Darkness and the coming of the storm did not drive Pierre Radisson into camp. “We must reach the river,” he said to himself over and over again. “We must reach the river—we must reach the river—” And he steadily urged Kazan on to greater effort, while his own strength at the end of the traces grew less.
It had begun to storm when Pierre stopped to build a fire at noon. The snow fell straight down in a white deluge so thick that it hid the tree trunks fifty yards away. Pierre laughed when Joan shivered and snuggled close up to him with the baby in her arms. He waited only an hour, and then fastened Kazan in the traces again, and buckled the straps once more about his own waist. In the silent gloom that was almost night Pierre carried his compass in his hand, and at last, late in the afternoon, they came to a break in the timber-line, and ahead of them lay a plain, across which Radisson pointed an exultant hand.
“There’s the river, Joan,” he said, his voice faint and husky. “We can camp here now and wait for the storm to pass.”
Under a thick clump of spruce he put up the tent, and then began gathering fire-wood. Joan helped him. As soon as they had boiled coffee and eaten a supper of meat and toasted biscuits, Joan went into the tent and dropped exhausted on her thick bed of balsam boughs, wrapping herself and the baby up close in the skins and blankets. To-night she had no word for Kazan. And Pierre was glad that she was too tired to sit beside the fire and talk. And yet—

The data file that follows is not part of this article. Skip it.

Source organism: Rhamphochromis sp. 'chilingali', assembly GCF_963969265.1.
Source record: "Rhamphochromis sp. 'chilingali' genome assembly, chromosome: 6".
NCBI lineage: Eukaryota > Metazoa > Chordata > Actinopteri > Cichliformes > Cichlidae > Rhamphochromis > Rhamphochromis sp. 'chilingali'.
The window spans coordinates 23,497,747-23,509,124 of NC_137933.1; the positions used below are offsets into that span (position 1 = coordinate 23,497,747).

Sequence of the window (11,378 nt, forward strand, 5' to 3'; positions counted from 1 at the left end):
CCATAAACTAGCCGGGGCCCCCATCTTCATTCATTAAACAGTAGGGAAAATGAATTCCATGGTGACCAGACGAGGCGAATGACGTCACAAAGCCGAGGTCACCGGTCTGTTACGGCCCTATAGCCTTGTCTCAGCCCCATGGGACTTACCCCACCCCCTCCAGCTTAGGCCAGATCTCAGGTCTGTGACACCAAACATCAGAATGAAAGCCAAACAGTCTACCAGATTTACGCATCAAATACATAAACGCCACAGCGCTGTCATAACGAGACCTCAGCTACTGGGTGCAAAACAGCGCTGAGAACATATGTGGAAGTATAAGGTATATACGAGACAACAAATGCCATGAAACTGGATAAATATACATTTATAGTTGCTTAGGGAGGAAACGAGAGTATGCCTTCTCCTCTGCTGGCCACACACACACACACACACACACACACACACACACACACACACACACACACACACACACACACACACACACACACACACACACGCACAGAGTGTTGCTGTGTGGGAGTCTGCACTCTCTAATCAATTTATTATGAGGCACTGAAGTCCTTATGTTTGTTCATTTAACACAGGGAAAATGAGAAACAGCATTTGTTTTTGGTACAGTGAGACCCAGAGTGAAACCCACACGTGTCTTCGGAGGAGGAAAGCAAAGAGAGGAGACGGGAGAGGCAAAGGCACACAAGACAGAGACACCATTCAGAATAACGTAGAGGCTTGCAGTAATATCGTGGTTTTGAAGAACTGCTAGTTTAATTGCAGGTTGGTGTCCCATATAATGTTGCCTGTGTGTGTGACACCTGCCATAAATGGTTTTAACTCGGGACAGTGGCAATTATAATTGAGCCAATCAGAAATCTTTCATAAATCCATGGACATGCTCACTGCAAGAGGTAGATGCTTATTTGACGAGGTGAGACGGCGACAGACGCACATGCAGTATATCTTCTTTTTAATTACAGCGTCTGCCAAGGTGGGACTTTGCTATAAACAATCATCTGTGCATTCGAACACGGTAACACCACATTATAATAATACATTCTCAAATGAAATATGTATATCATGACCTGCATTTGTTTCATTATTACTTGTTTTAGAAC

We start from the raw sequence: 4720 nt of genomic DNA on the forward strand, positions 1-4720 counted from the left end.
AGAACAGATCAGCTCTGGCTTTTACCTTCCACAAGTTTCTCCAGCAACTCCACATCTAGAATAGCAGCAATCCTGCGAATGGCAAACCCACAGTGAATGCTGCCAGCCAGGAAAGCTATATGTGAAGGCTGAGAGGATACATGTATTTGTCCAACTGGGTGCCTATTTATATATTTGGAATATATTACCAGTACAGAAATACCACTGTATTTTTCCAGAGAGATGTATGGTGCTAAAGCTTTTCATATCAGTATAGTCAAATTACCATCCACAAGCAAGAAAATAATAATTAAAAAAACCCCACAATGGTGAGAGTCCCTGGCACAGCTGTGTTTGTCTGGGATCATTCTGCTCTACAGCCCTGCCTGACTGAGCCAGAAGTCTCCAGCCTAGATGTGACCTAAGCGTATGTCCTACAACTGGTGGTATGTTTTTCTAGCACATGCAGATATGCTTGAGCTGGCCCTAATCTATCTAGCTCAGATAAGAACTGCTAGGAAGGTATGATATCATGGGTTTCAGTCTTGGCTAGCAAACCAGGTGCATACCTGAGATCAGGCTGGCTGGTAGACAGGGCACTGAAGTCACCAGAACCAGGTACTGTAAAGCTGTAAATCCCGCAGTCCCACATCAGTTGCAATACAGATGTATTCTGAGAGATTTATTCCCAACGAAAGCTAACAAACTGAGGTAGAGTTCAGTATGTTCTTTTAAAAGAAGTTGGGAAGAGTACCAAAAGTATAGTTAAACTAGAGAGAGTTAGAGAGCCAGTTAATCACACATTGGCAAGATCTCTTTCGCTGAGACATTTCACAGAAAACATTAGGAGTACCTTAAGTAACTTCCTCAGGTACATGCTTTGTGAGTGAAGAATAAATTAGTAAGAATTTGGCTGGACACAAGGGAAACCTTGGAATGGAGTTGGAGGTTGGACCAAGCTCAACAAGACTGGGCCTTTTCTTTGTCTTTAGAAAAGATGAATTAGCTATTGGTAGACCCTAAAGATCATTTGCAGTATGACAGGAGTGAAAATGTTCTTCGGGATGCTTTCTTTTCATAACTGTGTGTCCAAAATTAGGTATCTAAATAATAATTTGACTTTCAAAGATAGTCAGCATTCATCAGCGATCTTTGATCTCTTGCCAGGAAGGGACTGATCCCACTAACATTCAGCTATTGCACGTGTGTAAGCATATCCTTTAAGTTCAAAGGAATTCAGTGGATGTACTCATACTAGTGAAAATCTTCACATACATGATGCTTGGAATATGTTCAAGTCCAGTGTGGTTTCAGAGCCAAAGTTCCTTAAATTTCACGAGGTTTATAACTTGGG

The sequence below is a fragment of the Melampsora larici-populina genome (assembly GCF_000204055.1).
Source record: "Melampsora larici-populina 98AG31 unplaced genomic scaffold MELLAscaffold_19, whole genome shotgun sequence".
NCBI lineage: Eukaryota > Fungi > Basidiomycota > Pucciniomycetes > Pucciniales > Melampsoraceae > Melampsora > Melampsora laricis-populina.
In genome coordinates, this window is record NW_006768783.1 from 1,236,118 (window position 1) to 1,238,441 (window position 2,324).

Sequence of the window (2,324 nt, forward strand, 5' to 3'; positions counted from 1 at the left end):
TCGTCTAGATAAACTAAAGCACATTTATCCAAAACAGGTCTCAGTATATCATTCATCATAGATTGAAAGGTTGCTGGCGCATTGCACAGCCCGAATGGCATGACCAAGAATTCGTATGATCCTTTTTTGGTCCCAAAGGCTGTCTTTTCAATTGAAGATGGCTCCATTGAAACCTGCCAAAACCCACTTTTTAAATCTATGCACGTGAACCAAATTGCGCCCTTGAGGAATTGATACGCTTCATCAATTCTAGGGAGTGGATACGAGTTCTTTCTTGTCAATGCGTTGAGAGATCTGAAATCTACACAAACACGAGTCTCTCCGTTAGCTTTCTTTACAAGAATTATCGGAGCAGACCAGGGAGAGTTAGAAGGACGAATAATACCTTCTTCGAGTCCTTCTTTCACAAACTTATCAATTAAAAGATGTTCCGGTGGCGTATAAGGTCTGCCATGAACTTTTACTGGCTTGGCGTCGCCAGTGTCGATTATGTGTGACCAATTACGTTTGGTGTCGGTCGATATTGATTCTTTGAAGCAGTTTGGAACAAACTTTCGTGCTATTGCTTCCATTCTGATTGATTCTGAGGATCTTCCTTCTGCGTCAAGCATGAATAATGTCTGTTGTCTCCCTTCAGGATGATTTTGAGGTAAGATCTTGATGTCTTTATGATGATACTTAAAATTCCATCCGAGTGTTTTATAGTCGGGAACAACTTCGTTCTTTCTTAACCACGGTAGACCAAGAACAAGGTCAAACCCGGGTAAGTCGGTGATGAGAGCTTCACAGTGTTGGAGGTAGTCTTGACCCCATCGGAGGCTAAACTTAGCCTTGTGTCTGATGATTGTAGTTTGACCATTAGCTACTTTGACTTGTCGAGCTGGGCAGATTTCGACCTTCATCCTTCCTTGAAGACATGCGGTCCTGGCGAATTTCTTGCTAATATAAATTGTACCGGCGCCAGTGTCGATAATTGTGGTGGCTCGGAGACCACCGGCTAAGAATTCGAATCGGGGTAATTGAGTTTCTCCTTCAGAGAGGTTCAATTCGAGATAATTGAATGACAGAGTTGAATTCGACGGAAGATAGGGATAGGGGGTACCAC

Kazan’s alert eyes saw Pierre start suddenly. He rose from his seat on the sledge and went to the tent. He drew back the flap and thrust in his head and shoulders.
“Asleep, Joan?” he asked.
“Almost, father. Won’t you please come—soon?”
“After I smoke,” he said. “Are you comfortable?”
“Yes, I’m so tired—and—sleepy—”
Pierre laughed softly. In the darkness he was gripping at his throat.
“We’re almost home, Joan. That is our river out there—the Little Beaver. If I should run away and leave you to-night you could follow it right to our cabin. It’s only forty miles. Do you hear?”
“Forty miles—straight down the river. You couldn’t lose yourself, Joan. Only you’d have to be careful of air-holes in the ice.”
“Won’t you come to bed, father? You’re tired—and almost sick.”
“Yes—after I smoke,” he repeated. “Joan, will you keep reminding me to-morrow of the air-holes? I might forget. You can always tell them, for the snow and the crust over them are whiter than that on the rest of the ice, and like a sponge. Will you remember—the airholes—”
Pierre dropped the tent-flap and returned to the fire. He staggered as he walked.
“Good night, boy,” he said. “Guess I’d better go in with the kids. Two days more—forty miles—two days—”